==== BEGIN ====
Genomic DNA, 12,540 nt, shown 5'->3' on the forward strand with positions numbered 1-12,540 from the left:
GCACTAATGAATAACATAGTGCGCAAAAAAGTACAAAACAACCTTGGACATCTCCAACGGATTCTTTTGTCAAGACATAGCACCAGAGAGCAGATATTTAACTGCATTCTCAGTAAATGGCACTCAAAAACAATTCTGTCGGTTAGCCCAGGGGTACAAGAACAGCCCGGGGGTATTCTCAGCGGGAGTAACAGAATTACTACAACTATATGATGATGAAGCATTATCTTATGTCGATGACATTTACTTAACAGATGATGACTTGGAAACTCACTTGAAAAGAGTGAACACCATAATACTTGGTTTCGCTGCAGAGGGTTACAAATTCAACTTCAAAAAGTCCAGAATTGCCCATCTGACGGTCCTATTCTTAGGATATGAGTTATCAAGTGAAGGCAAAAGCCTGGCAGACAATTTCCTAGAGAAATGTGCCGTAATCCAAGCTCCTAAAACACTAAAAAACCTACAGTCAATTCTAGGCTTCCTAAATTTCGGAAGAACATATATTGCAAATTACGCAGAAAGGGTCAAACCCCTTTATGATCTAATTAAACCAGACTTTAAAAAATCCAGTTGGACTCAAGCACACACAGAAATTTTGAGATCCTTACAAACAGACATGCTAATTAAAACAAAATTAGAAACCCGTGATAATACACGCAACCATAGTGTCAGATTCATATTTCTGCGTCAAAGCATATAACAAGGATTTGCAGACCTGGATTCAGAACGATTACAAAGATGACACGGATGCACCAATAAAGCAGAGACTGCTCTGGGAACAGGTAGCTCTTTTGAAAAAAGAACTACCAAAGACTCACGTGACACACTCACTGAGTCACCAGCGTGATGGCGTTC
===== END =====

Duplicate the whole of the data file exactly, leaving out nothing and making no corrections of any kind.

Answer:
Genomic DNA, 12,540 nt, shown 5'->3' on the forward strand with positions numbered 1-12,540 from the left:
GCACTAATGAATAACATAGTGCGCAAAAAAGTACAAAACAACCTTGGACATCTCCAACGGATTCTTTTGTCAAGACATAGCACCAGAGAGCAGATATTTAACTGCATTCTCAGTAAATGGCACTCAAAAACAATTCTGTCGGTTAGCCCAGGGGTACAAGAACAGCCCGGGGGTATTCTCAGCGGGAGTAACAGAATTACTACAACTATATGATGATGAAGCATTATCTTATGTCGATGACATTTACTTAACAGATGATGACTTGGAAACTCACTTGAAAAGAGTGAACACCATAATACTTGGTTTCGCTGCAGAGGGTTACAAATTCAACTTCAAAAAGTCCAGAATTGCCCATCTGACGGTCCTATTCTTAGGATATGAGTTATCAAGTGAAGGCAAAAGCCTGGCAGACAATTTCCTAGAGAAATGTGCCGTAATCCAAGCTCCTAAAACACTAAAAAACCTACAGTCAATTCTAGGCTTCCTAAATTTCGGAAGAACATATATTGCAAATTACGCAGAAAGGGTCAAACCCCTTTATGATCTAATTAAACCAGACTTTAAAAAATCCAGTTGGACTCAAGCACACACAGAAATTTTGAGATCCTTACAAACAGACATGCTAATTAAAACAAAATTAGAAACCCGTGATAATACACGCAACCATAGTGTCAGATTCATATTTCTGCGTCAAAGCATATAACAAGGATTTGCAGACCTGGATTCAGAACGATTACAAAGATGACACGGATGCACCAATAAAGCAGAGACTGCTCTGGGAACAGGTAGCTCTTTTGAAAAAAGAACTACCAAAGACTCACGTGACACACTCACTGAGTCACCAGCGTGATGGCGTTC